A Japanese who hopes to become an Anglican priest has priest has produced yet another version of the Scriptures. Well, not quite for it would be crazy to call the book that Doubleday has published as a version of the Bible. It is a perversion. It is a blasphemy. And yet it bears a blurb commending it from Rowan Williams, the Archbishop of Canterbury. Of course, after Williams' recent blathering about the inevitability of Sharia law in Britain, his recommendation may be just what is needed to ensure the failure of the publication.
The writer of this latest parody of Scripture is Ajinbayo Akinsiku. He titles his book, "The Manga Bible: From Genesis to Revelation" and in it he reduced the Bible to "a graphic novel." In this novel, according to Akinsiku, "Christ is a hard guy, seeking revolution and revolt, a tough guy." He stated bluntly, "We present things in a very brazen way."
The only thing that is brazen about this book and the entire attitude behind it is the hard-nosed rebellion of its author and his sponsors against God and His word. The New York Times shrewdly remarked:
"Publishers with an eye for evangelism and for markets have long profited by directing Bibles at niche markets: just-married couples, teenage boys, teenage girls, recovering addicts. Often the lure is cosmetic, like a jazzy new cover. Sales of graphic novels, too, have grown by double digits in recent years. So it makes sense that a convergence is under way, as graphic novels take up stories from the Bible, often in startling ways. In the last year, several major religious and secular publishing houses have announced or released manga religious stories. The medium shapes the message. Manga often focuses on action and epic. Much of the Bible, as a result, ends up on the cutting room floor, and what remains is darker."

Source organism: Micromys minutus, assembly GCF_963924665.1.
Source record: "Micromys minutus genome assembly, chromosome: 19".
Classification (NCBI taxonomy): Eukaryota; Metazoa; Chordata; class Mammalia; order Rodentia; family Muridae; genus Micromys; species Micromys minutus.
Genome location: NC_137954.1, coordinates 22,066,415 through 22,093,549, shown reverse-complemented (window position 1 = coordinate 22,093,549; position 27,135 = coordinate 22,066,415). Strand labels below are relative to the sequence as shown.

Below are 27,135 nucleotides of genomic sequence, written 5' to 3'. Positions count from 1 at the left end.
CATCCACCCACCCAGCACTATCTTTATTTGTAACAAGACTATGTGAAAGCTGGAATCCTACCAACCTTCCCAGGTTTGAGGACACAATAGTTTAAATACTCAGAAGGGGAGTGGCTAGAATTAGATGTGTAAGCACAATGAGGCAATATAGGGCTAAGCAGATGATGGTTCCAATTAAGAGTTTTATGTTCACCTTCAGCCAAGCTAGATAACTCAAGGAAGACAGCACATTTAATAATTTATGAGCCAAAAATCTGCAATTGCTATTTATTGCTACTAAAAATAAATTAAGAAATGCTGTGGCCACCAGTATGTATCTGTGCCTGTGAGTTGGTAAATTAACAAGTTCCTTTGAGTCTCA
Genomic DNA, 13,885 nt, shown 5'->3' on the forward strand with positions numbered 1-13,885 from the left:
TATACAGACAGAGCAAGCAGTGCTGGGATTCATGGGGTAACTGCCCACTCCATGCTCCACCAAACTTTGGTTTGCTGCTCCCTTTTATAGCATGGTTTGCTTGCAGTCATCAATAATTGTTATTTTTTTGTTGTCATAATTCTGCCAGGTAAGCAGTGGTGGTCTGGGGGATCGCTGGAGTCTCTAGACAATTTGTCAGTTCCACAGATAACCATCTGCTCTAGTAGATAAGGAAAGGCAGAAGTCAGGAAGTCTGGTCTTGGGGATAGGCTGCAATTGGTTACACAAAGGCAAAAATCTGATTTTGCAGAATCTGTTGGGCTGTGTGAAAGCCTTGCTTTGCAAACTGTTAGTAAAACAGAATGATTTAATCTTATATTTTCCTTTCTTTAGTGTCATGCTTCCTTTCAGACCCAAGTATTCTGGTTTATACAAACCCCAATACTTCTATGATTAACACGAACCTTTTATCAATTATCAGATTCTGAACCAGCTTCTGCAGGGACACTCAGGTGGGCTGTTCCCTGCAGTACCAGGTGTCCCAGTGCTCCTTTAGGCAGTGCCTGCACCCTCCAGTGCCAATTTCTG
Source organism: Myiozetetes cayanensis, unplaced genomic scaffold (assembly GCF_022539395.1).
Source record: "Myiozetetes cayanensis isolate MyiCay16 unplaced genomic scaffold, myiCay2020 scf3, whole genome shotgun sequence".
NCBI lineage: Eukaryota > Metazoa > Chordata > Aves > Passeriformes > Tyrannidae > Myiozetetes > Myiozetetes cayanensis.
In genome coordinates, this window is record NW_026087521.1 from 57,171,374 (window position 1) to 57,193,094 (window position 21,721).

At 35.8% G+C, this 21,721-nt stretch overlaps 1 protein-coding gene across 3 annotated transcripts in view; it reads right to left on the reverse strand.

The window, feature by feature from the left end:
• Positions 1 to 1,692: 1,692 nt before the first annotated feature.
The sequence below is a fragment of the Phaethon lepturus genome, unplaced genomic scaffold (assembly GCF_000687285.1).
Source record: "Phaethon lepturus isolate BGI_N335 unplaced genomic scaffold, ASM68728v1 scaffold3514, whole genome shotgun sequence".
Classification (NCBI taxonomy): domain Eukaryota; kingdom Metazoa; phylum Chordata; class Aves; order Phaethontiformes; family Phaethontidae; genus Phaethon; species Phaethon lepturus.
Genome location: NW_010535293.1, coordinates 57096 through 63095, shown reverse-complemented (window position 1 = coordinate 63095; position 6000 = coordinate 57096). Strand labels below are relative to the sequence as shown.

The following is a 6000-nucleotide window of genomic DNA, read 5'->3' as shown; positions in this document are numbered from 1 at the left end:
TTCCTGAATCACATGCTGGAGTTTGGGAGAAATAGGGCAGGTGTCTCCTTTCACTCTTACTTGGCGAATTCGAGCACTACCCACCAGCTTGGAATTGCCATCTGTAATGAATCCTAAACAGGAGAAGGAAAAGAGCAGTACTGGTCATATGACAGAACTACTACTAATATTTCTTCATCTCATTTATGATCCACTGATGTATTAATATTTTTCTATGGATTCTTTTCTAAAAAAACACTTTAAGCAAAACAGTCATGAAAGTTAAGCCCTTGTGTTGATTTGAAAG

For example, though Akinsiku has room to let his imagination run riot to create stories about Noah and Abraham and a host of other Bible characters, he has no place for such things as the Sermon on the Mount. Yet the author hypocritically says he wants people to come to know the real Jesus. And, as I have noted, Rowan Williams uses his position as Archbishop of Canterbury to assure us that "it will convey the shock and freshness of the Bible in a unique way."
According to Timothy Beal, professor of religion at Case Western Reserve University, reworking Scripture in new ways, including manga "is the end of the Word as we know it, and the end of a certain cultural idea of the Scriptures as a book, as the Book. It opens up new ways of understanding Scripture and ends up breaking the idols a bit."
Don't you believe it! Foolish men have been predicting the death of God's Book for centuries and they have always been wrong. After it has conned a few gullible people into parting with their hard earned money, Akinsiku's blasphemy will soon be on the rubbish heap of history, where it belongs. And the Bible will still be standing, the living, infallible word of the eternal God. It always defeats its detractors and in this case will mortify its manglers.